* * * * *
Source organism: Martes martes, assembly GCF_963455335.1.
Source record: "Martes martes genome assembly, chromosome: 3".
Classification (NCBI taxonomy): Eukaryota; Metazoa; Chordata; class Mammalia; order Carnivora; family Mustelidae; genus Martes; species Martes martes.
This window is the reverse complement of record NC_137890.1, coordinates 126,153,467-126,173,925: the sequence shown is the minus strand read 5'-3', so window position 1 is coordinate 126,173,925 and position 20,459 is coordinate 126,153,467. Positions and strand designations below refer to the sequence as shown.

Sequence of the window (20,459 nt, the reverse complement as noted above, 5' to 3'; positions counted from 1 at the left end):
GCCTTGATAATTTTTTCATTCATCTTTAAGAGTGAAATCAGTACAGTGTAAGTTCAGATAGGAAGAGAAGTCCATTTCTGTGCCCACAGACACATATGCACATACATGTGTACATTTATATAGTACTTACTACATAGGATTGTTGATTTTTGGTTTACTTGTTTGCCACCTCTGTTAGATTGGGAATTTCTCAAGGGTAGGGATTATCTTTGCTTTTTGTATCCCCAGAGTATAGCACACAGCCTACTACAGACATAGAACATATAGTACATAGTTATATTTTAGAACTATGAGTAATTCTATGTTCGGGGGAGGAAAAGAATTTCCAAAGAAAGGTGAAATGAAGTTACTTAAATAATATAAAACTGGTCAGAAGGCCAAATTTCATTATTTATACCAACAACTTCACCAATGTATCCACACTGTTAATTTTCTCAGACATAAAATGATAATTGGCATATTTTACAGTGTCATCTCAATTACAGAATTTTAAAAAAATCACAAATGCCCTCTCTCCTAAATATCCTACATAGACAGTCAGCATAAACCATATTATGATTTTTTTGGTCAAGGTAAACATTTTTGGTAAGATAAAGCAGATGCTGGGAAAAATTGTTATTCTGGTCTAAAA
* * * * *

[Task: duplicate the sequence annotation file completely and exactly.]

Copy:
Source organism: Martes martes, assembly GCF_963455335.1.
Source record: "Martes martes genome assembly, chromosome: 3".
Classification (NCBI taxonomy): Eukaryota; Metazoa; Chordata; class Mammalia; order Carnivora; family Mustelidae; genus Martes; species Martes martes.
This window is the reverse complement of record NC_137890.1, coordinates 126,153,467-126,173,925: the sequence shown is the minus strand read 5'-3', so window position 1 is coordinate 126,173,925 and position 20,459 is coordinate 126,153,467. Positions and strand designations below refer to the sequence as shown.

Sequence of the window (20,459 nt, the reverse complement as noted above, 5' to 3'; positions counted from 1 at the left end):
GCCTTGATAATTTTTTCATTCATCTTTAAGAGTGAAATCAGTACAGTGTAAGTTCAGATAGGAAGAGAAGTCCATTTCTGTGCCCACAGACACATATGCACATACATGTGTACATTTATATAGTACTTACTACATAGGATTGTTGATTTTTGGTTTACTTGTTTGCCACCTCTGTTAGATTGGGAATTTCTCAAGGGTAGGGATTATCTTTGCTTTTTGTATCCCCAGAGTATAGCACACAGCCTACTACAGACATAGAACATATAGTACATAGTTATATTTTAGAACTATGAGTAATTCTATGTTCGGGGGAGGAAAAGAATTTCCAAAGAAAGGTGAAATGAAGTTACTTAAATAATATAAAACTGGTCAGAAGGCCAAATTTCATTATTTATACCAACAACTTCACCAATGTATCCACACTGTTAATTTTCTCAGACATAAAATGATAATTGGCATATTTTACAGTGTCATCTCAATTACAGAATTTTAAAAAAATCACAAATGCCCTCTCTCCTAAATATCCTACATAGACAGTCAGCATAAACCATATTATGATTTTTTTGGTCAAGGTAAACATTTTTGGTAAGATAAAGCAGATGCTGGGAAAAATTGTTATTCTGGTCTAAAA